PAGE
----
One of the weightiest lessons I learned (and continue to learn) through my life experiences was that whatever one’s mode of communication and protestation, one had to take consider one’s audience. Public objections and outcries at dinners or conferences would be as distasteful as they would be pointless, in environments where etiquette and structure presided over conversation. Pointing out an elder’s faux pas in the presence of his/her counterparts, in a culture where elders are revered, would perhaps be a bigger blunder on the one behind the point. So, I imagine that a country, which was smarting from near financial ruin, drowning in its own McDonald’s and reality TV culture, and banking on social and network media to stay “informed” while its literacy rate hangs precariously on the lowest rungs of the educational ladder, would welcome balmy conversation over irreverant confrontation — specifically by an entity that has suddenly become indistinguisable, disquieted and, by that token, feared — if for nothing else but the removal of the iron-clad barriers that stand in the way of basic humanness, and a willingness to acknowledge it, no matter the difference in thought.
In any case, the Irvine 11 ended up making it to grand jury, and after months of deliberation and baited breath, the verdict was issued earlier today — to an awestruck public. The word, “guilty,” has never before reverberated so explosively in a community as it did, particularly over social media like Facebook and Twitter, as it did this morning when I clocked in. For a good hour, I was without words — and that is seldom known to happen. The ludicrousness of the verdict left me stammering, and though I have long since parted ways with the communal parties that be, the blow felt frighteningly personal.
Then I had a think…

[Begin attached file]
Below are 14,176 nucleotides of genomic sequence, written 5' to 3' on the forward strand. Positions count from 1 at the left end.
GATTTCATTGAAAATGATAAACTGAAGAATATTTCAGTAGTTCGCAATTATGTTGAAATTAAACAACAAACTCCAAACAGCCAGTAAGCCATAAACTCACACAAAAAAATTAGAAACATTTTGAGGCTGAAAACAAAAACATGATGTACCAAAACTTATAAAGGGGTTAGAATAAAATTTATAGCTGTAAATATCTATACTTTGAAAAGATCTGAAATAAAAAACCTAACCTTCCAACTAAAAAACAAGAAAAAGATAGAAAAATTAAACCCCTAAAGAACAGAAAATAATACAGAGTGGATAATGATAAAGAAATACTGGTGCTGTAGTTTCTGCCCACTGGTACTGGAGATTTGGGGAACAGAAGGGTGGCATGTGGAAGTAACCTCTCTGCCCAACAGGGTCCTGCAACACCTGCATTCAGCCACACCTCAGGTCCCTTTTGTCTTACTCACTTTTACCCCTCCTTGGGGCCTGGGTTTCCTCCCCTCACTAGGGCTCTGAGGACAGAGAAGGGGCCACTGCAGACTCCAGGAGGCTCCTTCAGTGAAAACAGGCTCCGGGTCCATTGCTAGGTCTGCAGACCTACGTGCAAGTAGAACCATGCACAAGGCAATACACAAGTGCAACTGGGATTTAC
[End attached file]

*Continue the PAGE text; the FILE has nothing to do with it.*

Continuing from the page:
And in spite of my initial knee-jerk reaction of “What the he…?!”, I came to the startling realization that watching the world succumb to the anti-Muslim/fundamentalist/terrorist/islamist/ jihadist/911-ist/etc. rigmarole had prepared me, in some small way, for such a verdict. Though my heart goes out to the kids’ (for that is who they are) predicament, to lay it very mildly, after tossing it around in my mind a bit, I think I’m slightly more surprised that the Muslim community is as shocked at the outcome as they are — particularly in Orange County, where not too long ago there was another incident that had grown men shaking in their boots (and me in my four-year-old comfortugly flip-flops). Confronting the venomous hatred of a group of Tea Party-esque, right wingers who stood outside a fundraiser for battered women with their intellectually-challenged signs and slogans and screamed like uncouth savages at the Muslims (yes, children included), was a cold reminder of the state of this nation. And in many ways, it was a preview of what was to come.
This isn’t to say that the injustices inflicted upon us, or any other group of people for that matter, should be taken lying down. But, perhaps, this should compel us to step back and retrace our steps, take a moment to regroup and think about where we are going and where we want to go, what is a battle worth fighting and what is better left alone. Is it better to jump from our battered boats into choppy waters in our bravado, sincere as it may be, or to wait for the sun to come out and wade in gently before we swim to shore?
There is little doubt in my mind that the boys in question will come out of this stronger and wiser, but I wonder… will we?